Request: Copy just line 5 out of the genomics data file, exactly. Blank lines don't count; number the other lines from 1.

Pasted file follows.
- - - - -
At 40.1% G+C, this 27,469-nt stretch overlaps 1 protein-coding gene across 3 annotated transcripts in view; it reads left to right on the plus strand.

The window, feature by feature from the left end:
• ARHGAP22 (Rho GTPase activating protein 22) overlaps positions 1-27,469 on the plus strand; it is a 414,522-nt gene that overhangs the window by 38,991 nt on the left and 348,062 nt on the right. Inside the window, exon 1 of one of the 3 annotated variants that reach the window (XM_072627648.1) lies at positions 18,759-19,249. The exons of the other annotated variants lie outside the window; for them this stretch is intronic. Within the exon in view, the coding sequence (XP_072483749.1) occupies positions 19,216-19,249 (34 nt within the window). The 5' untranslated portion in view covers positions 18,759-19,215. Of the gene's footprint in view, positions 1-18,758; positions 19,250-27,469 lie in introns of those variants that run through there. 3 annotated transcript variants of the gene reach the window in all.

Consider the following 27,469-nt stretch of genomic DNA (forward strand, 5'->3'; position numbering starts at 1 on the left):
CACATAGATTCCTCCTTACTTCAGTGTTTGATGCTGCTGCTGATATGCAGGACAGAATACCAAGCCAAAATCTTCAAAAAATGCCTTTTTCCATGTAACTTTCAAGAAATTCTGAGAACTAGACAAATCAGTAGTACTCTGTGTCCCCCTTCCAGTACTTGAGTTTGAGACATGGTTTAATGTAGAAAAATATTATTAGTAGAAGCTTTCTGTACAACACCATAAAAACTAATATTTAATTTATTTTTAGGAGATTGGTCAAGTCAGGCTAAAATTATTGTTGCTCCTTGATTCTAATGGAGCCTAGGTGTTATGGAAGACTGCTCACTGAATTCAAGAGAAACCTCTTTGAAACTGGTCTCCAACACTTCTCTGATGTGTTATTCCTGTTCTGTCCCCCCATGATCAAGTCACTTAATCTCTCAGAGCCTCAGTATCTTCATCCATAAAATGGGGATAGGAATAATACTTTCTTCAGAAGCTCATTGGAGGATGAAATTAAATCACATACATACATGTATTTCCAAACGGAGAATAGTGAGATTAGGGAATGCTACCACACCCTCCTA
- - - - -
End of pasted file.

CACATAGATTCCTCCTTACTTCAGTGTTTGATGCTGCTGCTGATATGCAGGACAGAATACCAAGCCAAAATCTTCAAAAAATGCCTTTTTCCATGTAACTTTCAAGAAATTCTGAGAACTAGACAAATCAGTAGTACTCTGTGTCCCCCTTCCAGTACTTGAGTTTGAGACATGGTTTAATGTAGAAAAATATTATTAGTAGAAGCTTTCTGTACAACACCATAAAAACTAATATTTAATTTATTTTTAGGAGATTGGTCAAGTCAGGCTAAAATTATTGTTGCTCCTTGATTCTAATGGAGCCTAGGTGTTATGGAAGACTGCTCACTGAATTCAAGAGAAACCTCTTTGAAACTGGTCTCCAACACTTCTCTGATGTGTTATTCCTGTTCTGTCCCCCCATGATCAAGTCACTTAATCTCTCAGAGCCTCAGTATCTTCATCCATAAAATGGGGATAGGAATAATACTTTCTTCAGAAGCTCATTGGAGGATGAAATTAAATCACATACATACATGTATTTCCAAACGGAGAATAGTGAGATTAGGGAATGCTACCACACCCTCCTA